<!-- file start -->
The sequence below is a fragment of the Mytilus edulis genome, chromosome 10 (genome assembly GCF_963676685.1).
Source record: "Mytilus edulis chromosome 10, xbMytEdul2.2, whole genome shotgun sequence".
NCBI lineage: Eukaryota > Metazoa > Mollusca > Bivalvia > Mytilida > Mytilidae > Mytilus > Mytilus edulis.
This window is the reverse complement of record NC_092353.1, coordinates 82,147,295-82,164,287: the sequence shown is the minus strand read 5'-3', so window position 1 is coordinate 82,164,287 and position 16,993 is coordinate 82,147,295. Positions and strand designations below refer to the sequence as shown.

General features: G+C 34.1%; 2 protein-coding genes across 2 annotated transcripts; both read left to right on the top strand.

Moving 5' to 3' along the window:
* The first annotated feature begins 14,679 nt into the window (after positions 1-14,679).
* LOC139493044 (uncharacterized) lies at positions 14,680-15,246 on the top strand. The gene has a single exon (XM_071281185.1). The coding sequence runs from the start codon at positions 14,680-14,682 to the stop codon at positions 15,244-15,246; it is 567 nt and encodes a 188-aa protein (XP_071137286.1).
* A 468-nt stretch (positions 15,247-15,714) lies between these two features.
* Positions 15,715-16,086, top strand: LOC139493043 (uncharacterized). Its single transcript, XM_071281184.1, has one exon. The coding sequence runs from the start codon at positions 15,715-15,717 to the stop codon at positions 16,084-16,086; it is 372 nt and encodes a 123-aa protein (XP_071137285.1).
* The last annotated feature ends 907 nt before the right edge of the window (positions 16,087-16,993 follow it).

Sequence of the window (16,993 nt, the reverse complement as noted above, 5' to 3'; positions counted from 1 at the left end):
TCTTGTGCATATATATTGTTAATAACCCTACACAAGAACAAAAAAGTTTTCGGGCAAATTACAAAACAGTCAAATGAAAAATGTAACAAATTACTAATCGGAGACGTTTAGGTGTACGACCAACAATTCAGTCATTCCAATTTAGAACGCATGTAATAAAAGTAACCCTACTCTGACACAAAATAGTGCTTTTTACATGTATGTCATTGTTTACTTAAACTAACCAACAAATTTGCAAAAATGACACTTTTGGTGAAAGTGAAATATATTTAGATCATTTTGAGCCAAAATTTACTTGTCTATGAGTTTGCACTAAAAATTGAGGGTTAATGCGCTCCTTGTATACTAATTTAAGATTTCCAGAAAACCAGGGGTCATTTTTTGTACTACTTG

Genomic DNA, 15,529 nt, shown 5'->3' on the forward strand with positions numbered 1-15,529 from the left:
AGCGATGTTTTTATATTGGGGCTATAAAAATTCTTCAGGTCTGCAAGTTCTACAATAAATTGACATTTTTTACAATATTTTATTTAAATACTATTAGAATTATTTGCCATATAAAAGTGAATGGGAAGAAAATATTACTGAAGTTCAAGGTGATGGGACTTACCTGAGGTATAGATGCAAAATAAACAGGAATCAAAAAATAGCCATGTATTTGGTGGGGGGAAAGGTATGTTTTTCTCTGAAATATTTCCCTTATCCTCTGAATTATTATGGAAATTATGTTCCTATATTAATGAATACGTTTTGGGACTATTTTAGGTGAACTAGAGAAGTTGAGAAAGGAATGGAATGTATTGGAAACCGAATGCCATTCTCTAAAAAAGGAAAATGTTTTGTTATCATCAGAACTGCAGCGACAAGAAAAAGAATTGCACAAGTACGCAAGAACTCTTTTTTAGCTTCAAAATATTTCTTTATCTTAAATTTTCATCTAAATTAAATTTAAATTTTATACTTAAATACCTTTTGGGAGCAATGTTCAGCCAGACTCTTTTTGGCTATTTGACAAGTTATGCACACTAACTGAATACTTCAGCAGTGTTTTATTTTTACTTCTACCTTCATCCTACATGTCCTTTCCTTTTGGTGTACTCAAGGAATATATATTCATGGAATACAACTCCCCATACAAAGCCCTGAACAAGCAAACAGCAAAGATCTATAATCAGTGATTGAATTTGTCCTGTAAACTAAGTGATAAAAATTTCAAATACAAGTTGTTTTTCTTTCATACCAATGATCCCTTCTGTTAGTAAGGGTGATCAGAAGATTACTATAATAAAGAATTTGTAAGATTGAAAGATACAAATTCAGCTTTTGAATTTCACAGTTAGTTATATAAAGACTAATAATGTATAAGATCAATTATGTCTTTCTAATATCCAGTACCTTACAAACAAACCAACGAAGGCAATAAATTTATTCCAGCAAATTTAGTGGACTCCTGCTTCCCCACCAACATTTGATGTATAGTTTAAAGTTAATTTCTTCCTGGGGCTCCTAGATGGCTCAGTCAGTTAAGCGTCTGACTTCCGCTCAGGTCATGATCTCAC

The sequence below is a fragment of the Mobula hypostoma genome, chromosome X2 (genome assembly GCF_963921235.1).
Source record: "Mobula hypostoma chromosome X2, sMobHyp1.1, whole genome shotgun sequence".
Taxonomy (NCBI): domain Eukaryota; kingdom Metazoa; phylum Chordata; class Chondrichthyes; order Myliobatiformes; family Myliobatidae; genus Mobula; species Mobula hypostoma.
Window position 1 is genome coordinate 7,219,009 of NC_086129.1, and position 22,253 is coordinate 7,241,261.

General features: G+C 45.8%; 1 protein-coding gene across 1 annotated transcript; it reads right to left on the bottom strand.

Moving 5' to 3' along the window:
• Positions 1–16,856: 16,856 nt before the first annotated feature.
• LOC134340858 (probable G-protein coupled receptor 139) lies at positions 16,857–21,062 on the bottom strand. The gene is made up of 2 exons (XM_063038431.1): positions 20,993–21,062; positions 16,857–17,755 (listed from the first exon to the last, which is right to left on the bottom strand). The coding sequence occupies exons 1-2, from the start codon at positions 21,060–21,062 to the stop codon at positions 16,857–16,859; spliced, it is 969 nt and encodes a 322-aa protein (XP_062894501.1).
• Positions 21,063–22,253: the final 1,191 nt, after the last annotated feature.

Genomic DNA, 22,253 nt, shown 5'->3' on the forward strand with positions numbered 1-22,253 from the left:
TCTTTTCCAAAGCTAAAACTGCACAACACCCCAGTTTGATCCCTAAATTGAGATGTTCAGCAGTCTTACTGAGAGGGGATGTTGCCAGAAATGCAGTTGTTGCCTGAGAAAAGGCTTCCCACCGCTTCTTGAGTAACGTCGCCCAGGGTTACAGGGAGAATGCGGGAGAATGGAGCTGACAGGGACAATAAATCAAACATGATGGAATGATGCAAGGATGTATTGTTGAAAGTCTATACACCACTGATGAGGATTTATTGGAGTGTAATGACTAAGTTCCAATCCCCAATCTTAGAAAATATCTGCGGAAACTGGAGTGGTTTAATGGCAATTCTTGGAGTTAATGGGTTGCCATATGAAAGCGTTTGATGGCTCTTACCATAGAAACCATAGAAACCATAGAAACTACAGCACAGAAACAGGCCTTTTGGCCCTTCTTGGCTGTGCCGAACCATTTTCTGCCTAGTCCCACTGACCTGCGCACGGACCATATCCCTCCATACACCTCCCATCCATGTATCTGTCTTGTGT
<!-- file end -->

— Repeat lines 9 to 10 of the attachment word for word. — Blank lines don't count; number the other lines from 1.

* A 468-nt stretch (positions 15,247-15,714) lies between these two features.
* Positions 15,715-16,086, top strand: LOC139493043 (uncharacterized). Its single transcript, XM_071281184.1, has one exon. The coding sequence runs from the start codon at positions 15,715-15,717 to the stop codon at positions 16,084-16,086; it is 372 nt and encodes a 123-aa protein (XP_071137285.1).